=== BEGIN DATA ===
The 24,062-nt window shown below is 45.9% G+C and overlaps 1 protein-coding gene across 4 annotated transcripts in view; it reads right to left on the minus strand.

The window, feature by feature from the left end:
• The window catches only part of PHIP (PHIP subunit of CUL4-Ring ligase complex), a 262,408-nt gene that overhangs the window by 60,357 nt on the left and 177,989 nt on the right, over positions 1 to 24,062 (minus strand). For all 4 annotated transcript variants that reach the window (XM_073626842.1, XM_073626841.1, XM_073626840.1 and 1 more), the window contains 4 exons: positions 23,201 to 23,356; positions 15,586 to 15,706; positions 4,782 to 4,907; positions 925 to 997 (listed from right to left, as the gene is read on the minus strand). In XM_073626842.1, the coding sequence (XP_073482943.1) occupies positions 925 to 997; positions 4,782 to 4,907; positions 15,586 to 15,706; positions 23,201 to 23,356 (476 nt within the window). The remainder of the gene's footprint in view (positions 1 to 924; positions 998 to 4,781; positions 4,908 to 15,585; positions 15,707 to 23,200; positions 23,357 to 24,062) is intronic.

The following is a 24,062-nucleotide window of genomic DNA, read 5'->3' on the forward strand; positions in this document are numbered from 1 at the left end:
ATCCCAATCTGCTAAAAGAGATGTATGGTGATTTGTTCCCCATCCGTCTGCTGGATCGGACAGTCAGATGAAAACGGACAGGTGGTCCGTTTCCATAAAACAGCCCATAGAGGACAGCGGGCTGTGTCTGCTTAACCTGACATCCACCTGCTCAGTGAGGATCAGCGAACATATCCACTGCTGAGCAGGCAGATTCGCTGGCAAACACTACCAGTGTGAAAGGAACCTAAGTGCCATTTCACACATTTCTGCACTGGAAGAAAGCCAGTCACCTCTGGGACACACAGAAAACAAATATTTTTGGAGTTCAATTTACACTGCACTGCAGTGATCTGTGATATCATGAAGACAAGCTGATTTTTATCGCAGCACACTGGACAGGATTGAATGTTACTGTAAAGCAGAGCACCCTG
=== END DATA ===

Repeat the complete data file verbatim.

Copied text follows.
The 24,062-nt window shown below is 45.9% G+C and overlaps 1 protein-coding gene across 4 annotated transcripts in view; it reads right to left on the minus strand.

The window, feature by feature from the left end:
• The window catches only part of PHIP (PHIP subunit of CUL4-Ring ligase complex), a 262,408-nt gene that overhangs the window by 60,357 nt on the left and 177,989 nt on the right, over positions 1 to 24,062 (minus strand). For all 4 annotated transcript variants that reach the window (XM_073626842.1, XM_073626841.1, XM_073626840.1 and 1 more), the window contains 4 exons: positions 23,201 to 23,356; positions 15,586 to 15,706; positions 4,782 to 4,907; positions 925 to 997 (listed from right to left, as the gene is read on the minus strand). In XM_073626842.1, the coding sequence (XP_073482943.1) occupies positions 925 to 997; positions 4,782 to 4,907; positions 15,586 to 15,706; positions 23,201 to 23,356 (476 nt within the window). The remainder of the gene's footprint in view (positions 1 to 924; positions 998 to 4,781; positions 4,908 to 15,585; positions 15,707 to 23,200; positions 23,357 to 24,062) is intronic.

The following is a 24,062-nucleotide window of genomic DNA, read 5'->3' on the forward strand; positions in this document are numbered from 1 at the left end:
ATCCCAATCTGCTAAAAGAGATGTATGGTGATTTGTTCCCCATCCGTCTGCTGGATCGGACAGTCAGATGAAAACGGACAGGTGGTCCGTTTCCATAAAACAGCCCATAGAGGACAGCGGGCTGTGTCTGCTTAACCTGACATCCACCTGCTCAGTGAGGATCAGCGAACATATCCACTGCTGAGCAGGCAGATTCGCTGGCAAACACTACCAGTGTGAAAGGAACCTAAGTGCCATTTCACACATTTCTGCACTGGAAGAAAGCCAGTCACCTCTGGGACACACAGAAAACAAATATTTTTGGAGTTCAATTTACACTGCACTGCAGTGATCTGTGATATCATGAAGACAAGCTGATTTTTATCGCAGCACACTGGACAGGATTGAATGTTACTGTAAAGCAGAGCACCCTG